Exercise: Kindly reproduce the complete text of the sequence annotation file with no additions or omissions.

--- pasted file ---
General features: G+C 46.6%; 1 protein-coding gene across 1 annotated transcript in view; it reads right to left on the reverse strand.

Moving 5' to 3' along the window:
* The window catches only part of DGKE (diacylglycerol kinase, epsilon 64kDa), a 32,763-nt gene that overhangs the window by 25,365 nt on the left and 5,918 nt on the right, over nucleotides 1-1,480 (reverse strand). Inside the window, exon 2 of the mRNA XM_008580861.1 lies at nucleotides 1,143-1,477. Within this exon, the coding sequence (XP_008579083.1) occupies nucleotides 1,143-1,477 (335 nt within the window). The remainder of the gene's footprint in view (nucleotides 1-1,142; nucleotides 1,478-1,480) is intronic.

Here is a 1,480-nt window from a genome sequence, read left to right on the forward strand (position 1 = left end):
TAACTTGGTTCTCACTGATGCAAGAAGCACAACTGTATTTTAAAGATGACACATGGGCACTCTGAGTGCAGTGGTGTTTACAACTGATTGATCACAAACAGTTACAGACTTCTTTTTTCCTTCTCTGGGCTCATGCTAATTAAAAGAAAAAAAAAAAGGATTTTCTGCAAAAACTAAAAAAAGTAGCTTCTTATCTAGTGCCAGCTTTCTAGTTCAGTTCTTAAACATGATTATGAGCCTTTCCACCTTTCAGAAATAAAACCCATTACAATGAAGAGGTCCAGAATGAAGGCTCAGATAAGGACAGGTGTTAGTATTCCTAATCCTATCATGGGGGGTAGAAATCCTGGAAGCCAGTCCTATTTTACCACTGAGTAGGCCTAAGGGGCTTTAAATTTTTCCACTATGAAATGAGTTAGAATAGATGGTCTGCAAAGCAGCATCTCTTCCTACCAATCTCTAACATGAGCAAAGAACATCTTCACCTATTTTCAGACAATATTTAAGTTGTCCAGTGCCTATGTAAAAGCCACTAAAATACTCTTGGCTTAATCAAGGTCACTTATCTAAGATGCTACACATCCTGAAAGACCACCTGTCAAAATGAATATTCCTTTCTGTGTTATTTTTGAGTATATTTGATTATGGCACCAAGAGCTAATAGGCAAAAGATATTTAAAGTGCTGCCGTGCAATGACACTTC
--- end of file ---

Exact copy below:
General features: G+C 46.6%; 1 protein-coding gene across 1 annotated transcript in view; it reads right to left on the reverse strand.

Moving 5' to 3' along the window:
* The window catches only part of DGKE (diacylglycerol kinase, epsilon 64kDa), a 32,763-nt gene that overhangs the window by 25,365 nt on the left and 5,918 nt on the right, over nucleotides 1-1,480 (reverse strand). Inside the window, exon 2 of the mRNA XM_008580861.1 lies at nucleotides 1,143-1,477. Within this exon, the coding sequence (XP_008579083.1) occupies nucleotides 1,143-1,477 (335 nt within the window). The remainder of the gene's footprint in view (nucleotides 1-1,142; nucleotides 1,478-1,480) is intronic.

Here is a 1,480-nt window from a genome sequence, read left to right on the forward strand (position 1 = left end):
TAACTTGGTTCTCACTGATGCAAGAAGCACAACTGTATTTTAAAGATGACACATGGGCACTCTGAGTGCAGTGGTGTTTACAACTGATTGATCACAAACAGTTACAGACTTCTTTTTTCCTTCTCTGGGCTCATGCTAATTAAAAGAAAAAAAAAAAGGATTTTCTGCAAAAACTAAAAAAAGTAGCTTCTTATCTAGTGCCAGCTTTCTAGTTCAGTTCTTAAACATGATTATGAGCCTTTCCACCTTTCAGAAATAAAACCCATTACAATGAAGAGGTCCAGAATGAAGGCTCAGATAAGGACAGGTGTTAGTATTCCTAATCCTATCATGGGGGGTAGAAATCCTGGAAGCCAGTCCTATTTTACCACTGAGTAGGCCTAAGGGGCTTTAAATTTTTCCACTATGAAATGAGTTAGAATAGATGGTCTGCAAAGCAGCATCTCTTCCTACCAATCTCTAACATGAGCAAAGAACATCTTCACCTATTTTCAGACAATATTTAAGTTGTCCAGTGCCTATGTAAAAGCCACTAAAATACTCTTGGCTTAATCAAGGTCACTTATCTAAGATGCTACACATCCTGAAAGACCACCTGTCAAAATGAATATTCCTTTCTGTGTTATTTTTGAGTATATTTGATTATGGCACCAAGAGCTAATAGGCAAAAGATATTTAAAGTGCTGCCGTGCAATGACACTTC